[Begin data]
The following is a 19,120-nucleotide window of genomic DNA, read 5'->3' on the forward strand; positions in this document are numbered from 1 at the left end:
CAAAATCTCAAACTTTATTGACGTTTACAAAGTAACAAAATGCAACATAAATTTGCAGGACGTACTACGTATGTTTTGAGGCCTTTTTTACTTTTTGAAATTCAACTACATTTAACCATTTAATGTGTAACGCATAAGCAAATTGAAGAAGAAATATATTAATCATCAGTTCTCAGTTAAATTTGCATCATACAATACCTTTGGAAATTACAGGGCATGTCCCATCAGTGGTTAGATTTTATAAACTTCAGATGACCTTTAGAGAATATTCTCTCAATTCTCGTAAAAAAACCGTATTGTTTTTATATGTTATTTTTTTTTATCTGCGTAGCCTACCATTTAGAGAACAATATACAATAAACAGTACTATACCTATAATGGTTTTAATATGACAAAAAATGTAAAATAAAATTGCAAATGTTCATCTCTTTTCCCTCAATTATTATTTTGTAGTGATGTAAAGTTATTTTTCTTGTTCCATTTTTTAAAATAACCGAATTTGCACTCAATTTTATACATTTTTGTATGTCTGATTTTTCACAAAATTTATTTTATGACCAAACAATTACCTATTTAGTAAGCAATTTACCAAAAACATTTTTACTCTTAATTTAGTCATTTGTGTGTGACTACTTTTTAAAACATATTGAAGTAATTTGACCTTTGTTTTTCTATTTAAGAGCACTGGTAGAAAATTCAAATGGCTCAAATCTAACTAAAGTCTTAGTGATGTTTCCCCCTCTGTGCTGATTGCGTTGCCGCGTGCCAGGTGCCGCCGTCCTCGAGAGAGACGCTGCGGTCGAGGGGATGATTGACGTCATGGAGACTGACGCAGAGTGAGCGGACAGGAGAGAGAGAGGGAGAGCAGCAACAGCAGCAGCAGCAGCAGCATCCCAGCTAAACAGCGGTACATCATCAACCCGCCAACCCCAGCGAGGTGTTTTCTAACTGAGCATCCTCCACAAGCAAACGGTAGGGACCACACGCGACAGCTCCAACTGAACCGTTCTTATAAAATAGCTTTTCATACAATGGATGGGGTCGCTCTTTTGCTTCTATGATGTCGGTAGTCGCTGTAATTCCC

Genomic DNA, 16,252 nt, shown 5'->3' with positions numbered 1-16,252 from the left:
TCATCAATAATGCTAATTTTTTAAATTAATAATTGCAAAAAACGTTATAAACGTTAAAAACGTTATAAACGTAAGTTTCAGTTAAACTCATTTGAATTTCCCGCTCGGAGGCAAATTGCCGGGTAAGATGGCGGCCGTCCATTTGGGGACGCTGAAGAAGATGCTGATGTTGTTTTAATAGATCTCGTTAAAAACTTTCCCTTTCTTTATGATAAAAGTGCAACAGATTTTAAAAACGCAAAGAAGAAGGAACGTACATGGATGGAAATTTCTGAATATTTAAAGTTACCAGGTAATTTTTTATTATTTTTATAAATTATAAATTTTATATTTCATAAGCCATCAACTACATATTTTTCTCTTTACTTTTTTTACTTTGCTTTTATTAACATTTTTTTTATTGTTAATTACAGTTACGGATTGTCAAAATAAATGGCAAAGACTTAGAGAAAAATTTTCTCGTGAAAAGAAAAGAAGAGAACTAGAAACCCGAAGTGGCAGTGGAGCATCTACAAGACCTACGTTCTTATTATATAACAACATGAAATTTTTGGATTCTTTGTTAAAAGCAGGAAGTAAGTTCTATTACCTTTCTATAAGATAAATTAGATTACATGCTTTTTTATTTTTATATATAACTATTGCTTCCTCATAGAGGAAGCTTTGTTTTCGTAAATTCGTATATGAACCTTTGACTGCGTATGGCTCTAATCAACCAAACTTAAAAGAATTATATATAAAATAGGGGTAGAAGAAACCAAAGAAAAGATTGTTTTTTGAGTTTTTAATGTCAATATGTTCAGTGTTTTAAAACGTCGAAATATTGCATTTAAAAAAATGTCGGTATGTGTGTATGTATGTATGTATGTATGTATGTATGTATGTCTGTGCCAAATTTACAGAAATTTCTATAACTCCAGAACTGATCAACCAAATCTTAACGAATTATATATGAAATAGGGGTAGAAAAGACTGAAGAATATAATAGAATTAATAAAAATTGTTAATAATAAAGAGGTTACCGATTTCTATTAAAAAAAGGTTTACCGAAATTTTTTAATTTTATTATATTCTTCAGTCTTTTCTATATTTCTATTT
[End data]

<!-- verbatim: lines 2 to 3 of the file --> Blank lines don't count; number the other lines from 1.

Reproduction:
CAAAATCTCAAACTTTATTGACGTTTACAAAGTAACAAAATGCAACATAAATTTGCAGGACGTACTACGTATGTTTTGAGGCCTTTTTTACTTTTTGAAATTCAACTACATTTAACCATTTAATGTGTAACGCATAAGCAAATTGAAGAAGAAATATATTAATCATCAGTTCTCAGTTAAATTTGCATCATACAATACCTTTGGAAATTACAGGGCATGTCCCATCAGTGGTTAGATTTTATAAACTTCAGATGACCTTTAGAGAATATTCTCTCAATTCTCGTAAAAAAACCGTATTGTTTTTATATGTTATTTTTTTTTATCTGCGTAGCCTACCATTTAGAGAACAATATACAATAAACAGTACTATACCTATAATGGTTTTAATATGACAAAAAATGTAAAATAAAATTGCAAATGTTCATCTCTTTTCCCTCAATTATTATTTTGTAGTGATGTAAAGTTATTTTTCTTGTTCCATTTTTTAAAATAACCGAATTTGCACTCAATTTTATACATTTTTGTATGTCTGATTTTTCACAAAATTTATTTTATGACCAAACAATTACCTATTTAGTAAGCAATTTACCAAAAACATTTTTACTCTTAATTTAGTCATTTGTGTGTGACTACTTTTTAAAACATATTGAAGTAATTTGACCTTTGTTTTTCTATTTAAGAGCACTGGTAGAAAATTCAAATGGCTCAAATCTAACTAAAGTCTTAGTGATGTTTCCCCCTCTGTGCTGATTGCGTTGCCGCGTGCCAGGTGCCGCCGTCCTCGAGAGAGACGCTGCGGTCGAGGGGATGATTGACGTCATGGAGACTGACGCAGAGTGAGCGGACAGGAGAGAGAGAGGGAGAGCAGCAACAGCAGCAGCAGCAGCAGCATCCCAGCTAAACAGCGGTACATCATCAACCCGCCAACCCCAGCGAGGTGTTTTCTAACTGAGCATCCTCCACAAGCAAACGGTAGGGACCACACGCGACAGCTCCAACTGAACCGTTCTTATAAAATAGCTTTTCATACAATGGATGGGGTCGCTCTTTTGCTTCTATGATGTCGGTAGTCGCTGTAATTCCC

Genomic DNA, 16,252 nt, shown 5'->3' with positions numbered 1-16,252 from the left: